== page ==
Why Hunter-Gatherers Work: An Ancient Version of the Problem of Public Goods [and Comments and Reply]

@article{Hawkes1993WhyHW,
  title={Why Hunter-Gatherers Work: An Ancient Version of the Problem of Public Goods [and Comments and Reply]},
  author={K. Hawkes and Jon Altman and S. Beckerman and R. Grinker and H. Harpending and Robert J. Jeske and N. Peterson and E. Smith and G. Wenzel and J. Yellen},
  journal={Current Anthropology},
  year={1993},
  volume={34},
  pages={341 - 361}
}
  • K. Hawkes, Jon Altman, +7 authors J. Yellen
  • Published 1993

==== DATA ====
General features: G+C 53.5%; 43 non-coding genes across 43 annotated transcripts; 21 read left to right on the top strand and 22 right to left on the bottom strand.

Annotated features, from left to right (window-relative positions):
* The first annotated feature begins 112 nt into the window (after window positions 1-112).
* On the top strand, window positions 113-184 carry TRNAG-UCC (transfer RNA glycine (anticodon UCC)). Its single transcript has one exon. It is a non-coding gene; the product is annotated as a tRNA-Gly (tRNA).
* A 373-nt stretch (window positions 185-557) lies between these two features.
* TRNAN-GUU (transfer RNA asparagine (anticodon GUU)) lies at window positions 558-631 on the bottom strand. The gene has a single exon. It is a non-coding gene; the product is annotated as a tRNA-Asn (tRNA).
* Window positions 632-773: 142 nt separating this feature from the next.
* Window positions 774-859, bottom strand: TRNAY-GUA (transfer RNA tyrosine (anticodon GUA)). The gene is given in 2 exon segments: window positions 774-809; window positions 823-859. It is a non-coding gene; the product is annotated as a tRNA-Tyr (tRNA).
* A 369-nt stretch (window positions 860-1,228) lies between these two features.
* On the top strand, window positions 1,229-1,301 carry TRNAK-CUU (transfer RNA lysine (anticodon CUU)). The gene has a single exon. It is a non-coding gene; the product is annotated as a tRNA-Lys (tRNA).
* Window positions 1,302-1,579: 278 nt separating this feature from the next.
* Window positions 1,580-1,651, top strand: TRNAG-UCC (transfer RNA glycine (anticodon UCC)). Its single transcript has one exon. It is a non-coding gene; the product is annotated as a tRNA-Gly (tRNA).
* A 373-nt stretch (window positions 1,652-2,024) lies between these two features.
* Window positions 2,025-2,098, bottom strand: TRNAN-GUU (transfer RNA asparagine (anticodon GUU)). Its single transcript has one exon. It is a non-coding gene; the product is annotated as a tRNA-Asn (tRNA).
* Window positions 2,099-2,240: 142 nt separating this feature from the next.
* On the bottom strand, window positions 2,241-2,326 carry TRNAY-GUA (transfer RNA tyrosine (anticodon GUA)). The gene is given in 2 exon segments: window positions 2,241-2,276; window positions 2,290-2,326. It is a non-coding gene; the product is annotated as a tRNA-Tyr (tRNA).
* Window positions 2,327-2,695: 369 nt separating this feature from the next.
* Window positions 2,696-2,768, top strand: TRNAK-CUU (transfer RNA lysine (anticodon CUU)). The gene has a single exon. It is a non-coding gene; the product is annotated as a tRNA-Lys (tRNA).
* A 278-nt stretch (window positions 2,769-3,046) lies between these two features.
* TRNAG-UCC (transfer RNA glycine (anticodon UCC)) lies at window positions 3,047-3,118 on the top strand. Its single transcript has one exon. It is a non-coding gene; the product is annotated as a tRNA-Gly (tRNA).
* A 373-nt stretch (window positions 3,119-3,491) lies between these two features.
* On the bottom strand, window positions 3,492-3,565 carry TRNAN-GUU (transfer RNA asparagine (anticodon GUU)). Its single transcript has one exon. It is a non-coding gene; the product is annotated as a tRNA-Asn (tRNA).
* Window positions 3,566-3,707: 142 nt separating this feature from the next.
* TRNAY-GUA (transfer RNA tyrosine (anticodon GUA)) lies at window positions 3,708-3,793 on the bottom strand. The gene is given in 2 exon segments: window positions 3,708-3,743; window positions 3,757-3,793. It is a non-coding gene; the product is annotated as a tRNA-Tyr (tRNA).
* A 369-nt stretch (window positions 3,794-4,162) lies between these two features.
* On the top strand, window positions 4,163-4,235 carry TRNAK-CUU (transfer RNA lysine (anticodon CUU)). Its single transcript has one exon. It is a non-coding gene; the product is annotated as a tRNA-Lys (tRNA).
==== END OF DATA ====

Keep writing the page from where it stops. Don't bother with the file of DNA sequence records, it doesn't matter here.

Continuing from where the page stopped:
• Sociology
  • Current Anthropology
  • People who hunt and gather for a living share some resources more widely than others. A favored hypothesis to explain the differential sharing is that giving up portions of large, unpredictable resources obligates others to return shares of them later, reducing everyone's variance in consumption. I show that this insurance argument is not empirically supported for !Kung, Ache, and Hadza foragers. An alternative hypothesis is that the cost of not sharing these resources is too high to pay. If… CONTINUE READING
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